Over the last five years, the eurozone has, without explicit popular consent, maintained a strict policy focus on fiscal austerity and structural reforms—despite serious social repercussions, not only in the Mediterranean periphery and Ireland, but even in a “core” European Union country like France. Unless eurozone leaders rethink their approach, the radical Syriza party’s success in Greece’s recent general election could turn out to be just one more step toward a future of social fragmentation and political instability in Europe. Or it could mark the beginning of a realistic and beneficial re-orientation of Europe’s economic strategy.
Of course, fiscal sustainability is vital to prevent a disruptive debt refinancing and inspire confidence among investors and consumers. But there is no denying that it is much easier to support fiscal austerity when one is wealthy enough not to rely on public services or be at serious risk of becoming mired in long-term unemployment. (The wealthy also remain largely in control of the media, the public discourse, and cross-border capital flows.)
For the millions of workers—and especially young people—with no job prospects, fiscal sustainability simply cannot be the only priority. When unemployment benefits are slashed, they are the ones who suffer. And when budget cuts extend to education, it is their children who are unable to gain the skills they need to reach their future potential.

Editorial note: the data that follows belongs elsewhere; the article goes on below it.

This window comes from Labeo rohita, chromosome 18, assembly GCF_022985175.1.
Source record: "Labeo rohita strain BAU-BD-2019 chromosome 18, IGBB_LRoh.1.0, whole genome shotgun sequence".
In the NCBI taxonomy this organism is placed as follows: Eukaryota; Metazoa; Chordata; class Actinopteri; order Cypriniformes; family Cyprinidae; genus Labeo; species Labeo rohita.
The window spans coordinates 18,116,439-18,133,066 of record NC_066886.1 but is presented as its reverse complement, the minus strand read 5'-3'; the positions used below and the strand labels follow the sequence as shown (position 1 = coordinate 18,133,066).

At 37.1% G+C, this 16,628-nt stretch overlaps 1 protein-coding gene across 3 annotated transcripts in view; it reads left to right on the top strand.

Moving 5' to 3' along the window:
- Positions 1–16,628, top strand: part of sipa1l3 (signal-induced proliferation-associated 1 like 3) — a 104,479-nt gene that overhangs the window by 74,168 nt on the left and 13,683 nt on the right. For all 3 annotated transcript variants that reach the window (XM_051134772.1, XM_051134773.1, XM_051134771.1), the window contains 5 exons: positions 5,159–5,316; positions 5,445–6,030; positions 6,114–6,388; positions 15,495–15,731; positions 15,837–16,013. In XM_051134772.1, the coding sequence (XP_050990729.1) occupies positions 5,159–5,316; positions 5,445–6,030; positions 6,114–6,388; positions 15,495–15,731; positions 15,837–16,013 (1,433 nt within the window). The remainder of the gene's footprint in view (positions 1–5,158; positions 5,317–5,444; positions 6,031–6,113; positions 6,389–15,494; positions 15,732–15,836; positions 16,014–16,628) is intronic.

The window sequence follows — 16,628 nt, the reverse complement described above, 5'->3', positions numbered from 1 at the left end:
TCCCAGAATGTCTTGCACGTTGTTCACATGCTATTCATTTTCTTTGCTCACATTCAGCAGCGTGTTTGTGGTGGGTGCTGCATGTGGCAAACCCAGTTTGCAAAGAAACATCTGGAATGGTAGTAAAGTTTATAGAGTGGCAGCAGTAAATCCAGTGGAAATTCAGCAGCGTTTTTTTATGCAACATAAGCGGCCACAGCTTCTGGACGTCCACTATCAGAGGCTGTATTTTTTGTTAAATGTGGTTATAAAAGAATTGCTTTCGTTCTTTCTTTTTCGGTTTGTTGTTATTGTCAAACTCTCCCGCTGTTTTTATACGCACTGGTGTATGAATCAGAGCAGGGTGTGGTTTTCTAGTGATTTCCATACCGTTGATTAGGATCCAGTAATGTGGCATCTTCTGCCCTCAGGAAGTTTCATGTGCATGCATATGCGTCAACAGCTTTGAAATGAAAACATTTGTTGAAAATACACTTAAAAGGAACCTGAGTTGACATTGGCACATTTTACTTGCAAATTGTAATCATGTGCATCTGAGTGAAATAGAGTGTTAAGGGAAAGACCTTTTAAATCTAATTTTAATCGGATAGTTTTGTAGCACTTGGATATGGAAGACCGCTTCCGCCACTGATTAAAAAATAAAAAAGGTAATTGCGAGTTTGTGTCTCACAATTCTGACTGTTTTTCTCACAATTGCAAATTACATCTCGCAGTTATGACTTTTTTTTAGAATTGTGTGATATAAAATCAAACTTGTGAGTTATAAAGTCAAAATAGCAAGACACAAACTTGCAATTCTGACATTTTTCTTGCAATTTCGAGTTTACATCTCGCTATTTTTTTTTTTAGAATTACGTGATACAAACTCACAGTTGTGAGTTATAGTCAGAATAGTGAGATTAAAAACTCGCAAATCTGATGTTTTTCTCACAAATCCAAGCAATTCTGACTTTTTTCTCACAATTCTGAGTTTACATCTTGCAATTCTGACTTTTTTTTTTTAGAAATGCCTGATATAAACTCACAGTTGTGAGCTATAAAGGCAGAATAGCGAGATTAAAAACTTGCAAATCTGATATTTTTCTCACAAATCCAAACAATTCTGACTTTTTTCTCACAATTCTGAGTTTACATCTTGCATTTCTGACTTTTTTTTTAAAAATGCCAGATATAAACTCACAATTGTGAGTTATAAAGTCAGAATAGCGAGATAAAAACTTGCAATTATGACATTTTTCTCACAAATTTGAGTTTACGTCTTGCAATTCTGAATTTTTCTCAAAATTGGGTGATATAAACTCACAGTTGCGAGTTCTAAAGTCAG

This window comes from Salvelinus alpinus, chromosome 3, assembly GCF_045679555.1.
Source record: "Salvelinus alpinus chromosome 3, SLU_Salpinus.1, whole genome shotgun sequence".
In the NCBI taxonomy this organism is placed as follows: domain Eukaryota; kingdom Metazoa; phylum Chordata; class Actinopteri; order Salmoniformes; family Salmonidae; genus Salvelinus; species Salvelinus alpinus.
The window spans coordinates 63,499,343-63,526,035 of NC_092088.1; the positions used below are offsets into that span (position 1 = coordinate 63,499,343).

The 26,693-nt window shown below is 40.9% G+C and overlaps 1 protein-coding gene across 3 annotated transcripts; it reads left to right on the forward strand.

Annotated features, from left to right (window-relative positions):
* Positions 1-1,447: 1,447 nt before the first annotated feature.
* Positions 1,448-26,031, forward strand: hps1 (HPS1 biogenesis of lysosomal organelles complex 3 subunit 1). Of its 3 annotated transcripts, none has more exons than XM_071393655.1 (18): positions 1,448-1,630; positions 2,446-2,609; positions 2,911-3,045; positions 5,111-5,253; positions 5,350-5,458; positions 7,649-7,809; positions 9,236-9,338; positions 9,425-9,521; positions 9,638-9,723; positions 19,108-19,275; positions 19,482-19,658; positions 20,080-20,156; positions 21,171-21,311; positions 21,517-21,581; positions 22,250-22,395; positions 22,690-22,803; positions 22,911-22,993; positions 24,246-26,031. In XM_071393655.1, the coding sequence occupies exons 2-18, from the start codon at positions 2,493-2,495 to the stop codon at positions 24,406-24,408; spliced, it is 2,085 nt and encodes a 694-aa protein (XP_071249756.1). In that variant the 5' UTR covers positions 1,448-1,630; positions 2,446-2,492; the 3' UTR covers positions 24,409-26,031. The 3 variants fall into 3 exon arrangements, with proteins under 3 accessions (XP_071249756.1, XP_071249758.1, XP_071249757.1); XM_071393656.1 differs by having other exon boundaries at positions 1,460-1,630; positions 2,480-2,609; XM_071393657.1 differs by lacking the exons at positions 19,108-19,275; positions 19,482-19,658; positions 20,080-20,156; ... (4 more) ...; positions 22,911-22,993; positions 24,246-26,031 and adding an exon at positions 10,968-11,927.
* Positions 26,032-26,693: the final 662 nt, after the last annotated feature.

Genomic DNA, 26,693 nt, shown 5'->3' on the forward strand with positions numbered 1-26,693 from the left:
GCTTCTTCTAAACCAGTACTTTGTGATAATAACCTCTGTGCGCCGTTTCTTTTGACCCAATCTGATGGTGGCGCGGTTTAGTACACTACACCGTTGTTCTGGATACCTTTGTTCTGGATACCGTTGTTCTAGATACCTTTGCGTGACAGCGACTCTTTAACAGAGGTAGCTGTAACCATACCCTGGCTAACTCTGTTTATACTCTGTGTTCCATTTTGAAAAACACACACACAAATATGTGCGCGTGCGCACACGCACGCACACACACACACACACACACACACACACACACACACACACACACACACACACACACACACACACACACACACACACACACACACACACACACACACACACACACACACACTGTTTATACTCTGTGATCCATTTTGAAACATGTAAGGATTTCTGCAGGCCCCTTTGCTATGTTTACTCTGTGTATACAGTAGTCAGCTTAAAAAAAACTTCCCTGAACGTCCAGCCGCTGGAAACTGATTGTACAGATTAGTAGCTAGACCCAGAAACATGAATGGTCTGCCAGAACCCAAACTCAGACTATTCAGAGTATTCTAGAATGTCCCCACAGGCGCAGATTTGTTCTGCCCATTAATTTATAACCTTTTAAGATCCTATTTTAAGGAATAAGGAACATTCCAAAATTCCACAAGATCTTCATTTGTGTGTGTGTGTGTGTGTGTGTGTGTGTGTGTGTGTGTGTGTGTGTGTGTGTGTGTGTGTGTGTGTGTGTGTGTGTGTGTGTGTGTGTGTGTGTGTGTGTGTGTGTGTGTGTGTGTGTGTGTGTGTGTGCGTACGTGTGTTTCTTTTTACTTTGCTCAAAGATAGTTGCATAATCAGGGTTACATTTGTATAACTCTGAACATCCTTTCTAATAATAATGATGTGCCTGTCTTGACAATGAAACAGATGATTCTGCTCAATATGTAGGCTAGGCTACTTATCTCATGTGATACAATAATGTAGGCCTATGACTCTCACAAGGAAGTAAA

Austerity-induced suffering is particularly extreme in Greece. Severe pension cuts are preventing the elderly from living out their lives with dignity. A large burden has been placed on those who actually pay their taxes, while many—often the wealthiest, who long ago stashed their money abroad—continue to evade their obligations. Health care has lapsed, with many cancer patients losing access to life-saving treatment. Suicides are on the rise.
Yet Greece’s creditors have continued to ignore these developments. This is clearly not sustainable—a point that former Director of the International Monetary Fund’s Europe Department Reza Moghadam recognized when he recently called for writing off half of Greece’s debt, provided an agreement can be reached on credible growth-enhancing structural reforms.
Social sustainability is essential for long-term economic success. A country cannot prosper if its educational system lacks the resources and capacity to prepare its children to thrive in the digital economy. Likewise, a reform program cannot be implemented if inequality, poverty, and social frustration strengthen extremist political parties, such as Greece’s overtly fascist Golden Dawn party or France’s far-right, anti-Europe National Front, which now boasts 25% electoral support.
When times are tough, immigrants and minorities become easy targets. As Joseph Stiglitz recently pointed out, it is unlikely that Hitler would have come to power in Germany if the unemployment rate was not 30% at the time. It does not help when some of those trapped in the poor ghettos surrounding major cities— however small a minority—become tempted by violence and fall prey to terrorist recruiters.